Today in Solutions to Problems That Probably Don’t Really Count As Solutions, scientists are proposing a new remedy to the bizarre, contagious facial tumors that are slowly but surely wiping out the world’s Tasmanian devil population. That solution? Make the creatures less aggressive. The disease that causes the tumors is spread by biting, which, aside from spinning rapidly in circles and being manipulated by Bugs Bunny, is pretty much all Tasmanian devils are really good at. Their whole raison d’etre is more or less based around biting. If you take that away, there’s an argument that you’re not really dealing with a Tasmanian devil at all anymore, but that may also be one of the only ways to save the species.
Tasmanian devils suffer from a contagious cancer known as Devil Facial Tumor Disease (DFTD) that has wiped out large numbers of the animals in recent years. The disease is spread by biting, which is basically the Tasmanian devil version of catching up around the water cooler. There is no cure, and no vaccine to stop the spread of the fatal ailment, but researchers running the numbers recently came across a surprising finding about the spread of the disease. The fewer bites a devil has received, the more likely it is to come down with DFTD.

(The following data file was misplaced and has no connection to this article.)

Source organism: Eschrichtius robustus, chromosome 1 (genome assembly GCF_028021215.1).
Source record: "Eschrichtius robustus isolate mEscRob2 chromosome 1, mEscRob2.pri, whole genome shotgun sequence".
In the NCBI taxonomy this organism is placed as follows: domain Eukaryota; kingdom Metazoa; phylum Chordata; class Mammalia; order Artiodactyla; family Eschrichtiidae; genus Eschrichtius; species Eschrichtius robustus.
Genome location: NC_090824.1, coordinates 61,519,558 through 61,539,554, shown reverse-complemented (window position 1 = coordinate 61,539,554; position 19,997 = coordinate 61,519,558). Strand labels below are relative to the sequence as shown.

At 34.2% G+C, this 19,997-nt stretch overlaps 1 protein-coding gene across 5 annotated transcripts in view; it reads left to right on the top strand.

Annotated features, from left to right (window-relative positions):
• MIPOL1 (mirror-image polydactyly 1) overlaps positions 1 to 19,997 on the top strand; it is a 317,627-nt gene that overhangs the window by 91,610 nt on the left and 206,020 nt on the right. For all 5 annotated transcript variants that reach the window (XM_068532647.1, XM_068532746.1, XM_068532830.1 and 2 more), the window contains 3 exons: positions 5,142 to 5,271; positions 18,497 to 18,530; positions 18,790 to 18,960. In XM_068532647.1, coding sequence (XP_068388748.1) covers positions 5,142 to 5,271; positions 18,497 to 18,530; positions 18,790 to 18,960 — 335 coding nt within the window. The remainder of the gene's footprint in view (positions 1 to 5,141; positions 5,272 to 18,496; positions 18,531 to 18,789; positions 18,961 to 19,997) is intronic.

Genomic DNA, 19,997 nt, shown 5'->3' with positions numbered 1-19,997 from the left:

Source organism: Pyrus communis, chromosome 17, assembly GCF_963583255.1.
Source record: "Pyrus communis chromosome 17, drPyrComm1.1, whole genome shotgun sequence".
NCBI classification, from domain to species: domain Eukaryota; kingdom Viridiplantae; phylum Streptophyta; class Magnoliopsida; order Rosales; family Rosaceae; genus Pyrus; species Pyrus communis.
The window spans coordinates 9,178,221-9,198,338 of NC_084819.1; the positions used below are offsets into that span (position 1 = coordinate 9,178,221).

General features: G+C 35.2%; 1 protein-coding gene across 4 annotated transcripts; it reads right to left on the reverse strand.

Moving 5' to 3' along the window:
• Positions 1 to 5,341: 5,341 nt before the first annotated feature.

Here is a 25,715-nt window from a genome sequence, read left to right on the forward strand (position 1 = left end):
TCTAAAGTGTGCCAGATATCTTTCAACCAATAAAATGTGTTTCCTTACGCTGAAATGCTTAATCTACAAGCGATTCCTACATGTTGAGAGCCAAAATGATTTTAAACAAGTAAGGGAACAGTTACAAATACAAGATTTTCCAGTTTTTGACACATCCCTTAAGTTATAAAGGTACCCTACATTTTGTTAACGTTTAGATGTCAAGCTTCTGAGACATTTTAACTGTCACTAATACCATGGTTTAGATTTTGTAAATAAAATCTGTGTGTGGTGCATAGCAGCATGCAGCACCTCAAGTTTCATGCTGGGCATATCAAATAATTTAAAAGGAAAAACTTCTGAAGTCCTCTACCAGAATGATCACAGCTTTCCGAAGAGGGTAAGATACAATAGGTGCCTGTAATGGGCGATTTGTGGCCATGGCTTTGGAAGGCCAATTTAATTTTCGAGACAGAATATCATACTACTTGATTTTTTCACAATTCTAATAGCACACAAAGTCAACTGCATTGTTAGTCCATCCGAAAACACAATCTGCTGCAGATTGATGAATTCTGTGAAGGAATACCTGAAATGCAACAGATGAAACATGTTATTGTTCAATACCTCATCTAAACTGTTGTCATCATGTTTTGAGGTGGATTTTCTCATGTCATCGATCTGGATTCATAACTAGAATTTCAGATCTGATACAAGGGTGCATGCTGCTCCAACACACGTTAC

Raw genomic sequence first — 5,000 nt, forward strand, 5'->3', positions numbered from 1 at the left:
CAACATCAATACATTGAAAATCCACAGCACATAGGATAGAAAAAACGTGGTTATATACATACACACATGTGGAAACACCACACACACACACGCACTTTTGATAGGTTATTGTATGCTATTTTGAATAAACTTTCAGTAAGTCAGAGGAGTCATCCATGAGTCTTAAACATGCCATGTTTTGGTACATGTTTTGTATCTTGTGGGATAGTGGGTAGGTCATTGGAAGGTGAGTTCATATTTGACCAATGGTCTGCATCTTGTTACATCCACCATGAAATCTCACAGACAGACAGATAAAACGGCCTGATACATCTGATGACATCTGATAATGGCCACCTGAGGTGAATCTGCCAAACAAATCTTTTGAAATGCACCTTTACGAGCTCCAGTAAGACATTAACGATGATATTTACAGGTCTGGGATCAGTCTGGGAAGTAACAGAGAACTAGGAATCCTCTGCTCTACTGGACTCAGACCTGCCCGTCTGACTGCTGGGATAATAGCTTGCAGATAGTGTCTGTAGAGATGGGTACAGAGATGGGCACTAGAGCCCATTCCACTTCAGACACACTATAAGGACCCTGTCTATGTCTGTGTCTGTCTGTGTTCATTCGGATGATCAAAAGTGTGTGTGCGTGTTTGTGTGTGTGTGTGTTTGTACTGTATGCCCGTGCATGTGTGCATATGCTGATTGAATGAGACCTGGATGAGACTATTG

That’s the opposite of what researchers expected to see, and may hold the key to halting — or at least slowing — the spread of DFTD. Less-bitten devils tend to be the most dominant and aggressive members of the species, while devils who are bitten more often are the weenies of the Tasmanian devil world, taking flack and abuse from more bullying, and apparently more cancer-ridden, peers. The more bites a devil dishes out, the more likely it is to contract the disease.
The research suggests that a new plan for keeping the species intact might be to identify less aggressive devils and introduce more of them to breeding programs, breeding out the creatures more excessively bitey instincts over a course of generations. It would change the nature of the devils a bit, but could rescue the species from what now looks like a reasonably sure path to extinction.
That said, taking the bite out of the Tasmanian devil is a little like taking the horn off a unicorn — at the end, you may have saved the species, but you’re left with a distinctly less glorious equine. And while we’d never question the noble intentions of these researchers, it does raise the question for conservationists in general. While some species could be saved by selective breeding or genetic tinkering, how far are we willing to change the nature of an animal to save it? Is it better to let a species die out as a menacing creature of nightmare whose very name is synonymous with ferocity — or ensure its survival by rendering it more mellow?
Again, not preaching — just asking.
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